The town of Elkmont, situated along the Little River in the Great Smoky Mountains, was once a booming lumber town and a frontier community. The property is now owned and protected by the Great Smoky Mountains National Park. Established in 2908, Elkmont was a base for The Little River Lumber Company’s logging operations. The Little River Rail Road was built to transport logs for the lumber company, but would also bring tourists to the area where the wealthy began building summer cottages.

The “Daisy Town” section of Elkmont is comprised of closely spaced cottages along a road leading to the Appalachian Club. The clubhouse was renovated by the National Park Service in 2009.

The timber was harvested from the mountains and transported by railroad down the Little River to the mill at Townsend. Around 1910, the lumber company started selling the stripped land to individuals, mainly hunting and fishing enthusiasts, to create a private social club. The exclusive club was known as the “Appalachian Club.”

The Levi Trentham cabin was originally located in the upper reaches of Jakes Creek and moved to the Appalachian Club’s Daisy Town section in 1932 for use as a guest house.
Dating back to the 1830s, the Levi Trentham cabin is the oldest surviving structure in Elkmont.

In 1912, The Wonderland Park Hotel, a 50-room resort lodge, was built nearby. Membership to the Appalachian Club was so exclusive that in 1919 a group of 10 Knoxville businessmen purchased the Wonderland Hotel and created their private club known as the “Wonderland Club.” At least ten cottages were constructed near the hotel. Over the next 20 years, the Appalachian Club and Wonderland Club evolved into a favorite vacation spot for wealthy Tennessee families to socialize and escape the summer heat.

Elkmont thrived as a resort community for the wealthiest families in Tennessee and North Carolina.


A view up Jake’s Creek to Society Hill.

In 1920, William P. Davis, a cottage owner at Elkmont, visited Yellowstone and wanted to have a national park in the Smoky Mountains. He teamed up with another Elkmont landowner, David. C. Chapman, to help advance his cause. Other Elkmont residents jumped on board and lobbied federal and state governments. The U.S. government agreed to establish the national park if Tennessee and North Carolina purchased the land.

Before the invention of air conditioning, these high elevation cabins were a favorite retreat for wealthy families.


In 1925, Chapman hosted a group of state legislators at Elkmont to help convince them of his plan. The following year the owner of the Little River Lumber Company made the initial sale to Tennessee of 76,000 acres to start the national park. While most everyone else within the park boundaries was forced to sell their homes and relocate, the Elkmont cottage owners were able to sell their cottages at half price in exchange for lifetime leases. These were converted to 20-year leases in 1952 and renewed again in 1972. The National Park Service refused to renew the contracts in 1992.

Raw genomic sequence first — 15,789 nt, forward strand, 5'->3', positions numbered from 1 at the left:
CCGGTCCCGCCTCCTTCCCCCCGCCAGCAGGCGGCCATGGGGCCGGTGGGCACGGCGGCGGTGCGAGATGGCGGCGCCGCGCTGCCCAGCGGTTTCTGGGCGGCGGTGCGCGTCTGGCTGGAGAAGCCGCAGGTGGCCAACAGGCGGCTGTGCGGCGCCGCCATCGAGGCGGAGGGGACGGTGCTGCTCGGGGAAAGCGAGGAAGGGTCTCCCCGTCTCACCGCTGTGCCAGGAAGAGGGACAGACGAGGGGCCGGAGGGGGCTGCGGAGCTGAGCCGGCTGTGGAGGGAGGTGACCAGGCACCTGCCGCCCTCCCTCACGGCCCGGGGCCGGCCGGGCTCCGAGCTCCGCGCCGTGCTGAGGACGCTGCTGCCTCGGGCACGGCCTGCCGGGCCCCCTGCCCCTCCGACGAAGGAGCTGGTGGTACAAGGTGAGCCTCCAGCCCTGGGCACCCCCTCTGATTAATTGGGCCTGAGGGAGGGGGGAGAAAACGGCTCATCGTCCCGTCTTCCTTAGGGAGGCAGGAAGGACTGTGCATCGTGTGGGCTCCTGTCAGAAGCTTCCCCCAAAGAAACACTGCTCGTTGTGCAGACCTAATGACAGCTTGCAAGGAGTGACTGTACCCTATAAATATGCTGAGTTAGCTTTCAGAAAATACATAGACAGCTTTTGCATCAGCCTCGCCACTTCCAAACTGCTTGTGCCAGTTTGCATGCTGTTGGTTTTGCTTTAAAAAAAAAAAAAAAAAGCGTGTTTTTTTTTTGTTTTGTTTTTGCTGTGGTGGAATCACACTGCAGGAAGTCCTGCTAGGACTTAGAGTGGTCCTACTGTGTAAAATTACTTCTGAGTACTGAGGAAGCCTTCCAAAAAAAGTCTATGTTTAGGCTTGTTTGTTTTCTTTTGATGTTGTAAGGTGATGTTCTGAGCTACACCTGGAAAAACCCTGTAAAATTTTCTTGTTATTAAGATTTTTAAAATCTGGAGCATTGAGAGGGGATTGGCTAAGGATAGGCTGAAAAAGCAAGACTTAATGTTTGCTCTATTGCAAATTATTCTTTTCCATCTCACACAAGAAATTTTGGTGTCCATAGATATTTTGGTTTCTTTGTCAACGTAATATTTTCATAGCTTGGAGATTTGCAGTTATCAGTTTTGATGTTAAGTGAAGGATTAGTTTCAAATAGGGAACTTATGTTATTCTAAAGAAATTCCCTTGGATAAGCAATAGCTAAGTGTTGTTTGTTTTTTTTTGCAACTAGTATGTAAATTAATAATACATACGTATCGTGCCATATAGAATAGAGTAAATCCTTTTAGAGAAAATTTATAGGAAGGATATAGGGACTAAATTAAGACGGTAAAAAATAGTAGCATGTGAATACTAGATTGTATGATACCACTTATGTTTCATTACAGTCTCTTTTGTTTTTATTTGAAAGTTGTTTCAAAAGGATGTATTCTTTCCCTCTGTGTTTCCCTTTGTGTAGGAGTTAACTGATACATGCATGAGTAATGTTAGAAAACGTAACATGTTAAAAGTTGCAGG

Most of the cottages were built between 1910 and 1930 and renovated numerous times over the decades with most porches being added in the 1970s.

A 1982 park management plan called for the Wonderland Hotel and cottages to be demolished once the properties reverted to the National Park Service and allowed to return to nature. In 1994, to save Elkmont, the Wonderland Hotel and several cottages were placed on the National Register of Historic Places as the Elkmont Historic District. The addition to the NRHP sparked a 15-year debate over the fate of the ghost town.


In 2005, the Wonderland Hotel collapsed, and several homes around it were in such serious disrepair the National Park Service slated them for removal. In 2009, the NPS announced plans to restore the Appalachian Club and 18 other cottages that were historically significant.

The large homes are located along Jake’s Creek in an area known as “Society Hill”. These homes were quite luxurious in their day, although today most are sliding down the hill.
A children’s playhouse built in 1921 known as Adamless Eden.
This gorgeous Swiss chalet is known as “Spindle Top”, and was built by Colonel W. B. Townsend, the founder of the Little River Lumber Company. In the early 1900s, Townsend and his wife built their primary residence across the road and rented out cottages to vacationers. These large cottages were known as Millionaire’s Row.
Inside of Spindle Top looking out the french doors to the balcony.

With names like Millionaire’s Row and Society Hill, you get a sense of how luxurious these homes were, compared to the rustic cabins in the Smoky Mountains. Visitors are allowed to walk around Elkmont, but the public is not permitted to enter the cabins. Most are wide open, and you can see inside from the doorways and windows. The National Park Service recognizes Elkmont as a vital part of the region’s history.

Today there are 74 structures remaining in Elkmont in various states of decay.
An unmarked gravel road leads you to the Elkmont Cemetery. Grave markers range from unmarked sandstone rocks to marble markers dating from the late 1800s to the 1920s.

13 Replies to “Elkmont”

  1. Neat stuff, thanks.

    I read one time that land for Great Smoky Mountains Park was bought, to public/political displeasure based on overpaying “ market value”, for something like $5 per acre. Sometimes economic “market value” may not always represent societal value.

    Liked by 1 person

  2. Was just in Elmont last week and saw some renovations going on. Glad to see that. It is a beautiful spot, very interesting. Thanks for the article!


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